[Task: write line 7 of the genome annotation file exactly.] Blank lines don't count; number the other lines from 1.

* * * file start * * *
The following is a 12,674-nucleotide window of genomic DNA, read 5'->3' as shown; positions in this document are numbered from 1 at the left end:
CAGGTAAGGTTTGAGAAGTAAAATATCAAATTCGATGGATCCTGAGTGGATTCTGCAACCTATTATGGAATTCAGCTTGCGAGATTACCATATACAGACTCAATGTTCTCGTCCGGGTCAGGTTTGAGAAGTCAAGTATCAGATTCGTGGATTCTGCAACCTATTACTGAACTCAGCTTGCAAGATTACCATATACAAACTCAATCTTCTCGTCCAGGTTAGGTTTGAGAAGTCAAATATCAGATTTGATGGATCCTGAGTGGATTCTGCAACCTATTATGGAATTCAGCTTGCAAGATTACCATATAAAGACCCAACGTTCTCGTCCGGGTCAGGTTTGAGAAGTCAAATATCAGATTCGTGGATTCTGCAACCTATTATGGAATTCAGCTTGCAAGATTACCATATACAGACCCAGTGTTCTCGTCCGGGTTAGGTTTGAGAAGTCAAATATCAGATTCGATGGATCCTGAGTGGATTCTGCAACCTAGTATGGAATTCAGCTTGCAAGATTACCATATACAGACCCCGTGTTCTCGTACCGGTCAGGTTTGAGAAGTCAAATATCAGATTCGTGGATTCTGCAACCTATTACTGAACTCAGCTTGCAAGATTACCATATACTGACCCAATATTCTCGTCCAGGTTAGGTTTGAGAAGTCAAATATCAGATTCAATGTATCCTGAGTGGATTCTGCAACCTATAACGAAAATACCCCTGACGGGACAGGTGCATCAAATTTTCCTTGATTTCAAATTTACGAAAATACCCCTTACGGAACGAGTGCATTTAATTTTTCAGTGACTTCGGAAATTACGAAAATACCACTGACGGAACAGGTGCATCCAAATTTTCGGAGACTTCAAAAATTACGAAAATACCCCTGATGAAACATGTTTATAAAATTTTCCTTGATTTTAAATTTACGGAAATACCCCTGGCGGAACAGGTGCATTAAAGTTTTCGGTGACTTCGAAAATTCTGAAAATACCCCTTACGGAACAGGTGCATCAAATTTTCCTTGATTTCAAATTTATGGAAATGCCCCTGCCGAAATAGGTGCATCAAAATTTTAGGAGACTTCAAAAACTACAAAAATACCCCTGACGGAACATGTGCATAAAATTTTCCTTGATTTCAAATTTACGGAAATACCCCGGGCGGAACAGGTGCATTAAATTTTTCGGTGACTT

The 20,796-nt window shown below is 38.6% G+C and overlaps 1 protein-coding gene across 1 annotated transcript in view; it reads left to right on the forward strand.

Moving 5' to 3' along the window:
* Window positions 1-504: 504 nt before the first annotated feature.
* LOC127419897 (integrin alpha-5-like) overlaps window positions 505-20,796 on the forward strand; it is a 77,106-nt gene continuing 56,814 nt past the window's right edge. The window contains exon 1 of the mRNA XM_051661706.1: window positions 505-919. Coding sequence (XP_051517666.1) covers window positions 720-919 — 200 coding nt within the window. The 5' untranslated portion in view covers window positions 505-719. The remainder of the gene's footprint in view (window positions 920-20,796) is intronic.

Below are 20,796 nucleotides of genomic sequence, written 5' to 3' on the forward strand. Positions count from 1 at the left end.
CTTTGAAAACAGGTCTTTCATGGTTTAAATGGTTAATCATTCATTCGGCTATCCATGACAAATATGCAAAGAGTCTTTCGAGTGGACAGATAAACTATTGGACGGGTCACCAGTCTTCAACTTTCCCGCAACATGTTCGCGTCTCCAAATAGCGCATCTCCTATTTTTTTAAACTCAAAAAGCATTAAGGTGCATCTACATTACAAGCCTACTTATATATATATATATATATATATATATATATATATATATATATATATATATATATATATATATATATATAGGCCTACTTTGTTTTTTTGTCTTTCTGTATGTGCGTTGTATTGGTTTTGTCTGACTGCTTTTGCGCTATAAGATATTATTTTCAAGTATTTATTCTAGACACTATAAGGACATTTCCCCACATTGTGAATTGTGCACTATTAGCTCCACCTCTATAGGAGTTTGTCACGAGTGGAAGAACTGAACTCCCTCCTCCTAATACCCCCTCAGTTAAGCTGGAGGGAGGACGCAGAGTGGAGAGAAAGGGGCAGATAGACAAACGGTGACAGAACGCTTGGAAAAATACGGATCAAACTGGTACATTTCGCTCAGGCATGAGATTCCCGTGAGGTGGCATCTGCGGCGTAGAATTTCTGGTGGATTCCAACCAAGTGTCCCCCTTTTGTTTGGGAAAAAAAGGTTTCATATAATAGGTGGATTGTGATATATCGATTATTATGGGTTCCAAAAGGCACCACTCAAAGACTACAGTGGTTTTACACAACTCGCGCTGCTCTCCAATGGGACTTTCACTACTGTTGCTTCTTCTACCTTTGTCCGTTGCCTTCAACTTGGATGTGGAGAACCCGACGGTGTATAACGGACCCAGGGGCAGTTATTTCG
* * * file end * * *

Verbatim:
Below are 20,796 nucleotides of genomic sequence, written 5' to 3' on the forward strand. Positions count from 1 at the left end.